Tamar Latzman is an Israeli artist currently based in New York. She is a graduate of the Photography and New Media department at Haddas College, Jerusalem, Israel, 2004, as well as Hamisrasha College of Art, Israel. Tamar works mainly in stills and video installations. AICF caught up with Tamar and learned more about what inspires her.
1) What or who inspired you to want to become an artist?
I discovered photography as a teenager. I used it as means of examining and communicating with the world and have continued to do so ever since. I remember an early inspiring moment when I discovered Dahlia Amotz. I found the way she captured and investigated land, time, and space to be demanding, precise, and patient. Two central and consistent influences on my work are Georges Perec, whose explorations of space and time together with his observations on the nature of history I find fascinating, and Chantal Akerman who is an endless inspiration to me in her rich and persistent use of the moving image with her constant searching and stretching of boundaries.
2) What was your creative journey that has brought you to where you are today?
I was born and raised in Israel, in a city near Tel Aviv. I studied photography as my major, and came to New York three years ago for graduate school at the School Of Visual Arts. I do mainly videos and still photography. In recent years I have become more interested in narrative storytelling and the testimonial format in the moving image. My work has always tested and challenged aspects of language and format.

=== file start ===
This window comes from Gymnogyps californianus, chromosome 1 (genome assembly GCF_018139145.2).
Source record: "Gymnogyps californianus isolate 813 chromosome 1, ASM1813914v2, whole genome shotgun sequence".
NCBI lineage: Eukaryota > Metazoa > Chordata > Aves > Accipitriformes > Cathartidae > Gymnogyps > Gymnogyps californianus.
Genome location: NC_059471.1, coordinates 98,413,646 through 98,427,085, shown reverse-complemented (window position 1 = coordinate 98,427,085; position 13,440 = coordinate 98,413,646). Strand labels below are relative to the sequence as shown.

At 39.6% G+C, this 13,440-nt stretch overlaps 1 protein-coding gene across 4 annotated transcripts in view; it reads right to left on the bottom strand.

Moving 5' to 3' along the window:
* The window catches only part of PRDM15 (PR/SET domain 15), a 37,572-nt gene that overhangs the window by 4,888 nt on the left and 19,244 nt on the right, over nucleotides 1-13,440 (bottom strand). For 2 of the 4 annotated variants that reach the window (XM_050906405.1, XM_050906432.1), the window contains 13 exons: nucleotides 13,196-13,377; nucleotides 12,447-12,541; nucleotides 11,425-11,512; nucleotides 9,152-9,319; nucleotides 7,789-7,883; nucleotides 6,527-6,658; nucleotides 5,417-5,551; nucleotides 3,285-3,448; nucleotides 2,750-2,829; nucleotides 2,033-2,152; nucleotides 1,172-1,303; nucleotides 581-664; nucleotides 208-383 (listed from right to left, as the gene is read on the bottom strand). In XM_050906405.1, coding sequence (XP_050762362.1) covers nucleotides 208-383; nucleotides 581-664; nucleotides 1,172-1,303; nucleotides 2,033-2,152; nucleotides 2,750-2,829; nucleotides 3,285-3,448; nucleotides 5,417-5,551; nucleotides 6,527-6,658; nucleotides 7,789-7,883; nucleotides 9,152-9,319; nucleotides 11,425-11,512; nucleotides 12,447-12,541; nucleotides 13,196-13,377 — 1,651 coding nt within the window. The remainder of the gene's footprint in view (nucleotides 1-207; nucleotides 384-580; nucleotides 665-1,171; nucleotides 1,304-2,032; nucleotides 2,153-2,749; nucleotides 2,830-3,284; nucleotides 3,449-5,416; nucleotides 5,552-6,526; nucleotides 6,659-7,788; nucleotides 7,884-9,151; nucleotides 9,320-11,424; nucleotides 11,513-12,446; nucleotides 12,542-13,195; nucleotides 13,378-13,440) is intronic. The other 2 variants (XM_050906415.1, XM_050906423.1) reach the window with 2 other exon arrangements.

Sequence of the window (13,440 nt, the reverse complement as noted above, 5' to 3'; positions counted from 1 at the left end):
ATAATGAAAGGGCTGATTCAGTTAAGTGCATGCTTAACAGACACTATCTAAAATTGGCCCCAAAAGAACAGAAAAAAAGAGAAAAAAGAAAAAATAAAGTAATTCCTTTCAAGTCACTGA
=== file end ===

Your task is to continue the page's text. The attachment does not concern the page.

3) What do you need as an artist today?
Money! In other words, I think it is important to strike a balance between making ends meet and producing your own work, which requires time, space, and equipment. Also, I believe that belonging to a community and engaging in larger conversation is crucial for an artist’s survival.
4) What creative project are you working on now?
At the moment, I am working on a project that elaborates on the themes of my previous project awake. Using historical, national, and personal narratives, the work will offer a poetic observation on the yearnings of belonging. This project will function as an audio-visual journey, following the route of an Israeli woman searching for her past.
5) Where do you see yourself and your career in 10 years?
Hopefully, I will be able to continue developing and practicing my interests in the visual arts, presenting my work to a variety of audiences, participating in residency programs, and also teaching, which I perceive to be an important component of the constant dialogue that an artist should have with the community she is living in. I believe in the capacity of visual arts to question and observe history within a contemporary moment. My hope is to keep exploring these themes with poetic representation and the use of humor.
6) What does it mean to you to be an Israeli artist?
I don’t know what it is to be a non-Israeli artist, so it is difficult to say. I think my identity is an important part of my work. In my work I contemplate and play with the ways collective load – history, tradition, folklore – is registered in the individual. I try to defamiliarize certain narratives, images, objects, and icons that are part of Israeli-Jewish identity. My position here in New York as a kind of an outsider facilitates this process.
7) What does it mean to you to have an organization like AICF available in the art world?
AICF has served a crucial role in supporting Israeli artists. The AICF scholarship provided major support as I begun my own career and I think that having organizations such as AICF is central in supporting the still emergent Israeli and Jewish contemporary arts and culture. As an artist, I am thankful for having the opportunity to participate in the AICF community.